I remember the early days like they were yesterday, if yesterday I had no grey hairs, more sleep and not a care in the world. But when the cafe racer revival began, big dollar bike builds just weren’t a part of the scene. So it is with a refreshing feeling that we introduce this machine that was built to an incredible standard on a very tight budget. It should come as no surprise that its creator is a mechanical engineer, they can always solve a problem with a little or a lot. In this case, Mateusz Kubak of Illinois needed just $2,500 to put together this beautiful 1974 Honda CB550 custom, a champion out of chump change.

To get an idea of the sort of guy Mat is, he spends plenty of his spare time creating all sorts of unique projects, from custom bikes to electric skateboards and even a laser flamethrower gauntlet, “Who doesn’t want to be a superhero? Putting it on definitely makes me feel like one. It was fabricated out of 22 gauge sheet metal. The gauntlet shoots fire from my palm and a high powered laser from my wrist.” It’s cool shit, so it’s fair to say the bike is a little more restrained but definitely adds a hell of a lot of class to his garage.

To start the CB550 journey, Mat found himself a decent donor, not great, but the foundations were there. “When the bike was purchased, it had no electronics and no seat but a good engine and frame.” So with his 2.5k budget, he set about building a sweet classic bike that suits his riding style. The Honda was pulled apart and the frame modified with the clunky rear subframe cut off and a new item fab’d from steel, with a shorter look and a steel plate underneath to close up the gap. Then the rest of the frame was smoothed out and the unrequired tabs cut off.

One of the few outsourced jobs was then to have the whole thing professionally finished in a satin black powder coat. More metalwork was to follow with the stock tank given a reshape to add in a set of knee dents. Again with cost in mind, all of the handy work was done by Mat himself with a teardrop mallet to shape the metal. A seat pan was next on the agenda and fits over the frame flawlessly, easily detached with a clever locking mechanism. Then the tail unit itself was built using fibreglass and a neat cowl shape was achieved.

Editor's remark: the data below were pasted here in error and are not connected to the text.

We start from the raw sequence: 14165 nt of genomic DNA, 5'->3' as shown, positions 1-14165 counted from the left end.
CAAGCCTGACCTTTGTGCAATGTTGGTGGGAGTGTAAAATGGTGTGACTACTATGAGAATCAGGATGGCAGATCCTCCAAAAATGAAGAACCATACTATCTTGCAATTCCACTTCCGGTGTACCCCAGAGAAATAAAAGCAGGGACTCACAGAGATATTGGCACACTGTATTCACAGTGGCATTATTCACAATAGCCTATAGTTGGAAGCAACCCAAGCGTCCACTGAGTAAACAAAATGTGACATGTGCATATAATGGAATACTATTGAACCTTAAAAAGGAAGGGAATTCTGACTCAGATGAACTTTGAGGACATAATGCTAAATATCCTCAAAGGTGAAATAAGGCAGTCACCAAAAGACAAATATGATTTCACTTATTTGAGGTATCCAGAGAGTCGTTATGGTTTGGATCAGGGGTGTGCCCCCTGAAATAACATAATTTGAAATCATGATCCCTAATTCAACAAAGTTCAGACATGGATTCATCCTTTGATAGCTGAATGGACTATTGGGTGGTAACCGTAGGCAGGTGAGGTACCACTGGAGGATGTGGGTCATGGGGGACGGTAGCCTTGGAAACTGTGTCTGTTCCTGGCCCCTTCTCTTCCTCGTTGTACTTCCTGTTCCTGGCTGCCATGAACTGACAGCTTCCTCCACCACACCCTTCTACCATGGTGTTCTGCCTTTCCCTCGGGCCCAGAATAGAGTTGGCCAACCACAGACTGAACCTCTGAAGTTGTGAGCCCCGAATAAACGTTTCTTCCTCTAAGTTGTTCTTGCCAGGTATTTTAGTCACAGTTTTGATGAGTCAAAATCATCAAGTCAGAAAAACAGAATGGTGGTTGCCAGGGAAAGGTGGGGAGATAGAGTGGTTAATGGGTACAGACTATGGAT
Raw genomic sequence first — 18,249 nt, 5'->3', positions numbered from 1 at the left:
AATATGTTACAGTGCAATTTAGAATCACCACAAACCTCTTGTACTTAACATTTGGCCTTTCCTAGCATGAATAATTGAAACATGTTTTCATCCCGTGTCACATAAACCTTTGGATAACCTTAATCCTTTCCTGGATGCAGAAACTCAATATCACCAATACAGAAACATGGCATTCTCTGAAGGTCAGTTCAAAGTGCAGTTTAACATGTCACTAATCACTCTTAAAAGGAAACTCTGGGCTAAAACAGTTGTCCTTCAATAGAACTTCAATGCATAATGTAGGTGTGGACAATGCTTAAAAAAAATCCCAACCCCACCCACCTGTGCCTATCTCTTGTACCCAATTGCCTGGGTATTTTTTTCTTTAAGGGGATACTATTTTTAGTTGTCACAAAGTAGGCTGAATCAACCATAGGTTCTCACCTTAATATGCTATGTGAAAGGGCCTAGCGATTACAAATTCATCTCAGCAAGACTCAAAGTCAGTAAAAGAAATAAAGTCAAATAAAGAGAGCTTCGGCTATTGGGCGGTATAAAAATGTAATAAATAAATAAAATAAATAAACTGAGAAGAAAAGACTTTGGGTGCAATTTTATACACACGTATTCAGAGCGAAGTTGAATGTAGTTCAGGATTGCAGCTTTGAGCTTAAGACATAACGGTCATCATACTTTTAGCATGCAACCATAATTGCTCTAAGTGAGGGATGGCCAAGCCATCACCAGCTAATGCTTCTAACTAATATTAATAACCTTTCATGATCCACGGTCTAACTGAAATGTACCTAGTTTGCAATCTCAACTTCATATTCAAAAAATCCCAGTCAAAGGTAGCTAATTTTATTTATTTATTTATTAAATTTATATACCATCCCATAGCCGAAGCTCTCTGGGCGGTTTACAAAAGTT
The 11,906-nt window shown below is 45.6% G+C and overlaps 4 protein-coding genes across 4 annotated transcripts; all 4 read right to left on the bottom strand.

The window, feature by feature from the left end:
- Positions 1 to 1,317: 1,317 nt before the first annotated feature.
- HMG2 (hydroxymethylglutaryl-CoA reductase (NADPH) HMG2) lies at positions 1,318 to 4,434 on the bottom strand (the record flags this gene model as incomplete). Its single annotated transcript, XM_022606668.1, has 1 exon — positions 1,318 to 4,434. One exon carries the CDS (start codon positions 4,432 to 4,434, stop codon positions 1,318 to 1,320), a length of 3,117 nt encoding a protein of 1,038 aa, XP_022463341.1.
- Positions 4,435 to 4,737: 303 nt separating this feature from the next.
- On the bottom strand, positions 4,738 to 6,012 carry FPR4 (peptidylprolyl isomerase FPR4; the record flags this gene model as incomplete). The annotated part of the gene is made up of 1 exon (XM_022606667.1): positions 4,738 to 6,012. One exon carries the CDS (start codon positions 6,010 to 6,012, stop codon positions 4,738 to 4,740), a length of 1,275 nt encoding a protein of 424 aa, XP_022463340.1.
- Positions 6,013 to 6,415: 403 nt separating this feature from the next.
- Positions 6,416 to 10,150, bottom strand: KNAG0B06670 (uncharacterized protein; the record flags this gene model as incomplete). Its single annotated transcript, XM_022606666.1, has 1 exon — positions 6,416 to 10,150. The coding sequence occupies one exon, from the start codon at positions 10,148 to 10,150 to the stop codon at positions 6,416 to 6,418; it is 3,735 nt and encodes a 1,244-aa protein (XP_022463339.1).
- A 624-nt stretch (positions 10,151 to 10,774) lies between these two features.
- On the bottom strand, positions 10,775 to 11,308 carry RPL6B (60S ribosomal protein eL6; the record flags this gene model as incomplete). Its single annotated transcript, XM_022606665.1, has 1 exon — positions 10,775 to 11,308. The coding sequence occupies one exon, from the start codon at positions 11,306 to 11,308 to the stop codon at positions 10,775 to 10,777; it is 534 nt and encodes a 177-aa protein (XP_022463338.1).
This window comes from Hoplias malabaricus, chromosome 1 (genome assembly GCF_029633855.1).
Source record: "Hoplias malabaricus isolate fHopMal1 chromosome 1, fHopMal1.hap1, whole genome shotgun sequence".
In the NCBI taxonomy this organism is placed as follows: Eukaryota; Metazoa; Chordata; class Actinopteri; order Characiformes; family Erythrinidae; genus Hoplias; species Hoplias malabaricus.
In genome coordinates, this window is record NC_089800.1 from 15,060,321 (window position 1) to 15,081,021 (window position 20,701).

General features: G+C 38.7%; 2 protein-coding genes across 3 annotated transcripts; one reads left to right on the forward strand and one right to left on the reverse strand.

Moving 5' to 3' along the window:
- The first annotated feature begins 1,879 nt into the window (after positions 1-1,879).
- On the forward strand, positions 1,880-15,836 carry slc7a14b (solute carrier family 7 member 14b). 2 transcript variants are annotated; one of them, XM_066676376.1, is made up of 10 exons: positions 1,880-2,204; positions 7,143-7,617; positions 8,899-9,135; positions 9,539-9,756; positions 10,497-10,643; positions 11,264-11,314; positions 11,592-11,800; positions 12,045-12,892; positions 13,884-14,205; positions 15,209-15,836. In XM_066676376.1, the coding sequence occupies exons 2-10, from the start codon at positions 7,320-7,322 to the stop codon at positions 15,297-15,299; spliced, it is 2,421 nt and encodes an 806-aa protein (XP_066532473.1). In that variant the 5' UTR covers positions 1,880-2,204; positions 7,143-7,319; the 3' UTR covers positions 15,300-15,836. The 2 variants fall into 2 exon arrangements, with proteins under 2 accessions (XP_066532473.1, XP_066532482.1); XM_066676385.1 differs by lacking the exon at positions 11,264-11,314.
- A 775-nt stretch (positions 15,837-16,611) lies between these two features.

“The tank, tail, seat pan, and headlight bucket were painted with Rustoleum Nantucket Blue paint and then a 2K clear coat over that.” The subtle colour not only suits the style of the bike, but also the era it comes from and was chosen by Mat’s lovely wife. The twin pinstripes are a great touch to break up the single colour and join the old school enamel badges on the tank. To give a nice contrast, Mat had the seat stitched in a deep brown leather, for more of a vintage touch and the grips are in a matching hue.

Given the bike had come with no electrics to speak of, this allowed Mat the chance to start from scratch and design a brand new loom. All of which is centred on the all-conquering Motogadget m.unit, which is the brains of the operation. Everything is neatly hidden under the seat and allows for single wires to run the switches and then on to the array of lighting, from the bar ends to the headlight and the tiny indicators that all find a home in a way that doesn’t disturb the bikes classic lines.

The engine was a good runner, but they can always be given a hop up and who doesn’t like more power and a better sound. The first step was to ditch the old exhaust and fit the tailor-made stainless steel Delkevic 4 into 1 system. They not only look great but work brilliantly on CBs too, but to ensure the bike takes maximum advantage of their free-flowing design, the carbs have been rebuilt and then properly jetted for the exhaust and new pod filters. With the engine covers polished up, it really allows the classic Honda four powerplant to shine.

A big talking point will no doubt be the handlebars, they are in an extreme cafe racer position, but with the stock peg location retained, Mat tells us there is no added stress on the wrists. The multi-degree clip-ons allow for the extra angle and can be easily adjusted to suit any rider, personally, I love the aggressive style! To finish out the build, the suspension has been refreshed, a stabiliser fitted and the rebuilt wheels are now wrapped in quality Avon rubber.

It’s a great example of what you can do on a shoe-string budget and I hope it inspires others to show off their garage built grassroots customs; it is after all the foundation of who we are.

[ Mateusz Kubak ]